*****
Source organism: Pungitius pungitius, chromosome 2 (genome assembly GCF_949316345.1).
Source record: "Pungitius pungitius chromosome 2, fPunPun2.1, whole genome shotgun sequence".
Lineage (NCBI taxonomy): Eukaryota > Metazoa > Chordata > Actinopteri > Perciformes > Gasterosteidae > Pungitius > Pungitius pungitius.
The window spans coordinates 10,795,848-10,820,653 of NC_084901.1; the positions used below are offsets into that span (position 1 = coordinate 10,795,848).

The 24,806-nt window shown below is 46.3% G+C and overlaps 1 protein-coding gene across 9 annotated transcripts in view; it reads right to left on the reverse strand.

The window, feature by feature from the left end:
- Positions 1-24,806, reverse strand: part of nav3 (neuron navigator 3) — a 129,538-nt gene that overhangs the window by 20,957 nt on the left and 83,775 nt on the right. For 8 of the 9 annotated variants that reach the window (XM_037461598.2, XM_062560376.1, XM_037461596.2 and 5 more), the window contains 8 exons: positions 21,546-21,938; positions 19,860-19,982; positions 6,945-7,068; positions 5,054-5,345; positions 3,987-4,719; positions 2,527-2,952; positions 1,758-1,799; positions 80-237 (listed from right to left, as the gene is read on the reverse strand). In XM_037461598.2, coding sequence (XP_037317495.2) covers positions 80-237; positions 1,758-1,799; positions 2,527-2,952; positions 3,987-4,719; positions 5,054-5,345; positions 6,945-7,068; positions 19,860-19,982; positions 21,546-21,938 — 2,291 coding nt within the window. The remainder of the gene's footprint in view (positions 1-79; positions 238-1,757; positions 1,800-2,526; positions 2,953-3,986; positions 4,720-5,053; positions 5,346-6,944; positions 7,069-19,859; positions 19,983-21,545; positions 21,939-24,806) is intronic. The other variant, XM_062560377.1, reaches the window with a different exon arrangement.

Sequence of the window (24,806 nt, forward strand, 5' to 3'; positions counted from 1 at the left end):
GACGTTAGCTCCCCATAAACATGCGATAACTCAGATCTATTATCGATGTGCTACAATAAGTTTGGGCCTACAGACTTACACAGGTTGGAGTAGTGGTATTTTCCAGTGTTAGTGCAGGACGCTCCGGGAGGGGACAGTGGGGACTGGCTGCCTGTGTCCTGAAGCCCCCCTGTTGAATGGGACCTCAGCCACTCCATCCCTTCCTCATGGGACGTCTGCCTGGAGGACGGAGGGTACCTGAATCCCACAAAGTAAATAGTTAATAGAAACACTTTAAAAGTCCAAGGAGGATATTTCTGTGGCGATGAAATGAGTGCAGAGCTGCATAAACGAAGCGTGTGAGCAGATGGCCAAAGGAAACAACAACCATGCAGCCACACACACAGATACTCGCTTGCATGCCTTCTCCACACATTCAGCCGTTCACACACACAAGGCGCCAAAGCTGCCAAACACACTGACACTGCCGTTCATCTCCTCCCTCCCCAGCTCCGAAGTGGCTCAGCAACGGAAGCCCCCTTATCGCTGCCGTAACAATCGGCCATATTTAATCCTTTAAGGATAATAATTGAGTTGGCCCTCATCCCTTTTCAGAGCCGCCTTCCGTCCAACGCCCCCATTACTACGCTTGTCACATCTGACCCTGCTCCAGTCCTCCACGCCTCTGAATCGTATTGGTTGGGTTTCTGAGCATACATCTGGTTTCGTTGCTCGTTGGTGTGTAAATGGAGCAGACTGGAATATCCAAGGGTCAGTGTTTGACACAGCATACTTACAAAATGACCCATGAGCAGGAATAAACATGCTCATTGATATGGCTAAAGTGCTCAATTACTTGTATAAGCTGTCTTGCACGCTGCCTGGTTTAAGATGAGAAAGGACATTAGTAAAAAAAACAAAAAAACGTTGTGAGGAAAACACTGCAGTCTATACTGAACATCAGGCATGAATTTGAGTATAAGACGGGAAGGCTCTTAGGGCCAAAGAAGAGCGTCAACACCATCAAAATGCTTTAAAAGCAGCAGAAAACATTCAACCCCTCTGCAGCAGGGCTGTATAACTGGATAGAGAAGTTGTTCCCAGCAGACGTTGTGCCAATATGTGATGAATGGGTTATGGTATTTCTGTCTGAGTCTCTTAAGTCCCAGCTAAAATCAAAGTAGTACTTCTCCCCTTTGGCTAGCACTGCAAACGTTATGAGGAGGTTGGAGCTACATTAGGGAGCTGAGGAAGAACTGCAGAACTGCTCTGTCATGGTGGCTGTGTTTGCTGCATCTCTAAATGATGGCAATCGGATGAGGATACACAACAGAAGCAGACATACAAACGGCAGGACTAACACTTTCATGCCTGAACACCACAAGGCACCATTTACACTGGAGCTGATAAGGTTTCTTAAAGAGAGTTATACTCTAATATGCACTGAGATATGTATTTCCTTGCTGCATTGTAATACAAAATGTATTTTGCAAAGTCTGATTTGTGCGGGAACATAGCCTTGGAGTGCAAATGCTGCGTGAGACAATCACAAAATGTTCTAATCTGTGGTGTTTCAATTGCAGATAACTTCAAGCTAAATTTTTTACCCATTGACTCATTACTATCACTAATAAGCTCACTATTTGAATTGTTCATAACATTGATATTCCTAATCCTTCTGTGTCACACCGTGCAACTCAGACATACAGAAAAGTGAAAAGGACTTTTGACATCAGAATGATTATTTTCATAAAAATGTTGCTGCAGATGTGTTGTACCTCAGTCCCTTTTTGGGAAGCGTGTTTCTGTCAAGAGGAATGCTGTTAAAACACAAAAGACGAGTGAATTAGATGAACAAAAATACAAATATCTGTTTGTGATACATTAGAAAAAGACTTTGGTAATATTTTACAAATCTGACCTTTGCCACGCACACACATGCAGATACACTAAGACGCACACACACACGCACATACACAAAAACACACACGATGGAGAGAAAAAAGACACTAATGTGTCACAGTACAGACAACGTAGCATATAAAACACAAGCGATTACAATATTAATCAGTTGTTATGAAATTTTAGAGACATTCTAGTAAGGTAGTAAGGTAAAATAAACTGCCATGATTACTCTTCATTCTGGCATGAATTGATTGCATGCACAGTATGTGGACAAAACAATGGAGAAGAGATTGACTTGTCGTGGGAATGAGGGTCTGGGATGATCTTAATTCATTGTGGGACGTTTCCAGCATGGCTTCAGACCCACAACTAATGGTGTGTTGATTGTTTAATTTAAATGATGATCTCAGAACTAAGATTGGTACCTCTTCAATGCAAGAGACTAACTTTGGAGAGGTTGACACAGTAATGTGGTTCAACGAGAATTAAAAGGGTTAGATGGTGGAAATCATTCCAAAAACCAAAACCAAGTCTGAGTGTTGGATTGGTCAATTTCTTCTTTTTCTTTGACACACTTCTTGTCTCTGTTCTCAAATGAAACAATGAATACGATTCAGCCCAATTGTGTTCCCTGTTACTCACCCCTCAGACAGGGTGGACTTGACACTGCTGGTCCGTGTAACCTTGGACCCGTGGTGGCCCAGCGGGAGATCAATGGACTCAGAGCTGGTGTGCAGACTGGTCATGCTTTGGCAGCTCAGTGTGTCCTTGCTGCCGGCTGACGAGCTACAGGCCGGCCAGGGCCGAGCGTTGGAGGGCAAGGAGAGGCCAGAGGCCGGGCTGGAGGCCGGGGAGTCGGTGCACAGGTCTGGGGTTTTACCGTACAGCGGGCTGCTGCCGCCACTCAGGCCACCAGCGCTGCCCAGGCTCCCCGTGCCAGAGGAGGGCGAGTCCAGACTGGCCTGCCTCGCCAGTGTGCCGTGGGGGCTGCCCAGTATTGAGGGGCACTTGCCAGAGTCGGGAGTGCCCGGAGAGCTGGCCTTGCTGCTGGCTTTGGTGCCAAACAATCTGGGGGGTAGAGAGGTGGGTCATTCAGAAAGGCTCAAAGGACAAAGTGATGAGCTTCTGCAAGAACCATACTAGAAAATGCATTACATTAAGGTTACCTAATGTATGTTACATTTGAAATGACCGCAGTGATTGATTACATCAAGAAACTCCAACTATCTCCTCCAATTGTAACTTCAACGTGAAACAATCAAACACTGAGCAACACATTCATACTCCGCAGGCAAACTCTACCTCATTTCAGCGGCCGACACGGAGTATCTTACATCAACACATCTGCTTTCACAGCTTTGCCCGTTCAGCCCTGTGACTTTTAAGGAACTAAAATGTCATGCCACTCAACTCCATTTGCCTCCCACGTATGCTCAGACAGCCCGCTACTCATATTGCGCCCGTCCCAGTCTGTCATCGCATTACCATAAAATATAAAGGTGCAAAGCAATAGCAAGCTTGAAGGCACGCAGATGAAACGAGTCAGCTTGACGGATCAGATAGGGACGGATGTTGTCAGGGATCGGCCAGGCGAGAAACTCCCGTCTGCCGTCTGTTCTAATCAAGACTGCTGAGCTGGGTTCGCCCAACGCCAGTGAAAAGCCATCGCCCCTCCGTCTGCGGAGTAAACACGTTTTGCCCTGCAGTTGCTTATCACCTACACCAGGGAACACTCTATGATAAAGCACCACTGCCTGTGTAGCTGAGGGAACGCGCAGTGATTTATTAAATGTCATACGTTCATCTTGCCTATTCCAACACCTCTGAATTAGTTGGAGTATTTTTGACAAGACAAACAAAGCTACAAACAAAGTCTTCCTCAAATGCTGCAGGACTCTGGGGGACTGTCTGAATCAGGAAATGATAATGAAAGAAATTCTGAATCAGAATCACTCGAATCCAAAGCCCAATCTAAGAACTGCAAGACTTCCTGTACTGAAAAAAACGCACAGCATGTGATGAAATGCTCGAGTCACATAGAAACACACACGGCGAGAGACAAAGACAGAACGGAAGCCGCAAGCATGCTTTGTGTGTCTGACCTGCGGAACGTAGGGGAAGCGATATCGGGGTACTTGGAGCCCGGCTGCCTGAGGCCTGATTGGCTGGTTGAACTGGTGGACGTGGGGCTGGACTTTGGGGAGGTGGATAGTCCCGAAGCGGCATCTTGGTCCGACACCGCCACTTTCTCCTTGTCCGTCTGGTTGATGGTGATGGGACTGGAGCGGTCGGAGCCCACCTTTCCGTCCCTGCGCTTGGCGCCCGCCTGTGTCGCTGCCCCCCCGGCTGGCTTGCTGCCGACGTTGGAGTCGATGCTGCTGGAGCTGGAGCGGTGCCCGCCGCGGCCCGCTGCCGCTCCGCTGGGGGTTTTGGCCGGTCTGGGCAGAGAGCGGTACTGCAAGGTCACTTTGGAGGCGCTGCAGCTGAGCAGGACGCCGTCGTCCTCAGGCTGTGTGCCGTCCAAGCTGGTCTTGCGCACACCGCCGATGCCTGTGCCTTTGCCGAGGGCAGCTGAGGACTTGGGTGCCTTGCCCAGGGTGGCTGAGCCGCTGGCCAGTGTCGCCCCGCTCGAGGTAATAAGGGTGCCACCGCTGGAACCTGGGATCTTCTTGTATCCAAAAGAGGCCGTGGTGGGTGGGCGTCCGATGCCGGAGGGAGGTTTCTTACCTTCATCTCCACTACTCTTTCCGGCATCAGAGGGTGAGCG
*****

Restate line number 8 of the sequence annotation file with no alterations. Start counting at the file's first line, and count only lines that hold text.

Sequence of the window (24,806 nt, forward strand, 5' to 3'; positions counted from 1 at the left end):